“Our plan is to avoid becoming financially unstable, but stay in the Premier League. And we don't want to make a shed load of money, and get relegated.

"So we have to aim to be in the Premier League year after year and aim to be financially self-sufficient.

"That's a really contentious issue with some football fans, who want you to spend the money, but my job is to try and make sure we achieve both the best way I can.

"I think, as a club, we don't want to look back having spent a load of money, but finding ourselves in League 1.

"So we have two plans, the football plan, and the business plan, and the key is how we get both working together.

"It's common sense, but how do we achieve that? A big part is to go to Category 1 with the Academy, we have this unbelievable facility, the club's made an incredible investment, in staff as well.

"We want to be one of the best Academies in the country, but we can't spend what Manchester City spend, so we've got to do what's right for us.

"But becoming Cat 1 doesn't automatically keep you in the Premier League, it's what detail goes into that, so underneath that, it is ultimately about the first team - supplementing the first team squad with your Dwight McNeils, and hopefully more in the future, while also generating income from players we sell.”

Rigg is also aware of eroding the culture and environment Dyche has built up in over six years at the helm: "When people say 'just sign this player or that player', it's harder than it looks.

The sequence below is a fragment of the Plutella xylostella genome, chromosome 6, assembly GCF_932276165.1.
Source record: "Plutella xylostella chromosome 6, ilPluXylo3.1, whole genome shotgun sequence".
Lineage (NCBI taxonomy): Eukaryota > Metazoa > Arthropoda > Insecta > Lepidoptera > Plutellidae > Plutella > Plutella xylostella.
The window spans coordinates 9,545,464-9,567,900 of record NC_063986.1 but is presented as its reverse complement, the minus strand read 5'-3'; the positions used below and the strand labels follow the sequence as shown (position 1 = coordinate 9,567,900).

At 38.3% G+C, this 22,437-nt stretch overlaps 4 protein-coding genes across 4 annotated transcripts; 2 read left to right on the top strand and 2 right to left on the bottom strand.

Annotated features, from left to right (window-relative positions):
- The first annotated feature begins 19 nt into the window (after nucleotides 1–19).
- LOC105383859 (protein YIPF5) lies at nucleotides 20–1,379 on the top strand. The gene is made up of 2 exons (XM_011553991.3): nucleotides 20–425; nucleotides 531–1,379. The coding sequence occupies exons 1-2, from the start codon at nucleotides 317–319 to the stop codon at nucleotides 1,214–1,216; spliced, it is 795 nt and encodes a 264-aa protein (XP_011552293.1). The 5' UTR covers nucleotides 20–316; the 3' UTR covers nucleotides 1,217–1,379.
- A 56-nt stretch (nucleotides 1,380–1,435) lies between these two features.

"The net is getting wider and wider all the time, but the wider the net, you get more challenges. You might not know the adaptability of a player...

"We sell all our players and make £500m, then bring in players from France, Germany, Italy, Spain, Holland and it affects the DNA of the club, because we don't want to spend £125m and get relegated - it doesn't always work.

"What Sean has done for the last six and a half years is create a culture and environment on the lowest wages, in the hardest league, with a group that has kept us in the Premier League.

"No other club in the country has done that, done what he's done. So it's a pretty tough act to keep on reinventing this year after year.

"The Championship net income in the last four years, sales to us, has gone up 954%, so going back to the Championship to reinvent this, is nearly 1000 times different. If it happens, I'll be amazed.”